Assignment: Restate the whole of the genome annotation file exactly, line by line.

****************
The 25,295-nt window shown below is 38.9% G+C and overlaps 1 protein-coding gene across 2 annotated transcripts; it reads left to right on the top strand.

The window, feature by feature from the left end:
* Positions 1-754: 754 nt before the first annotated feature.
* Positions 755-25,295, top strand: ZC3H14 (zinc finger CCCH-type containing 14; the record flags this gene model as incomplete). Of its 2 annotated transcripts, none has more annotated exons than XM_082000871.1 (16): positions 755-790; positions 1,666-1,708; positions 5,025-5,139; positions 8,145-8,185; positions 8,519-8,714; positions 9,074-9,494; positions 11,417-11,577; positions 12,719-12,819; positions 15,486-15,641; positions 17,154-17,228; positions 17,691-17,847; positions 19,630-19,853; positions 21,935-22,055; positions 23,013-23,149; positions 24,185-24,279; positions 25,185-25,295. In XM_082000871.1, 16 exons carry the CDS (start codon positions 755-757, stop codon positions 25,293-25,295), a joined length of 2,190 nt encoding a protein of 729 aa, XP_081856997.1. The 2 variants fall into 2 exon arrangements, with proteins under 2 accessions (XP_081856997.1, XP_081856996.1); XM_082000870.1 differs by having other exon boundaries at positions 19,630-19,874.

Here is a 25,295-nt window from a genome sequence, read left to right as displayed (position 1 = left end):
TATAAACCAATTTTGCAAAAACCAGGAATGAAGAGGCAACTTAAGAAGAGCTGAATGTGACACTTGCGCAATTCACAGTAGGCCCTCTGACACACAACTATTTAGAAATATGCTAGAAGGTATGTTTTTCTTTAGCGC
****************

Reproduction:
The 25,295-nt window shown below is 38.9% G+C and overlaps 1 protein-coding gene across 2 annotated transcripts; it reads left to right on the top strand.

The window, feature by feature from the left end:
* Positions 1-754: 754 nt before the first annotated feature.
* Positions 755-25,295, top strand: ZC3H14 (zinc finger CCCH-type containing 14; the record flags this gene model as incomplete). Of its 2 annotated transcripts, none has more annotated exons than XM_082000871.1 (16): positions 755-790; positions 1,666-1,708; positions 5,025-5,139; positions 8,145-8,185; positions 8,519-8,714; positions 9,074-9,494; positions 11,417-11,577; positions 12,719-12,819; positions 15,486-15,641; positions 17,154-17,228; positions 17,691-17,847; positions 19,630-19,853; positions 21,935-22,055; positions 23,013-23,149; positions 24,185-24,279; positions 25,185-25,295. In XM_082000871.1, 16 exons carry the CDS (start codon positions 755-757, stop codon positions 25,293-25,295), a joined length of 2,190 nt encoding a protein of 729 aa, XP_081856997.1. The 2 variants fall into 2 exon arrangements, with proteins under 2 accessions (XP_081856997.1, XP_081856996.1); XM_082000870.1 differs by having other exon boundaries at positions 19,630-19,874.

Here is a 25,295-nt window from a genome sequence, read left to right as displayed (position 1 = left end):
TATAAACCAATTTTGCAAAAACCAGGAATGAAGAGGCAACTTAAGAAGAGCTGAATGTGACACTTGCGCAATTCACAGTAGGCCCTCTGACACACAACTATTTAGAAATATGCTAGAAGGTATGTTTTTCTTTAGCGC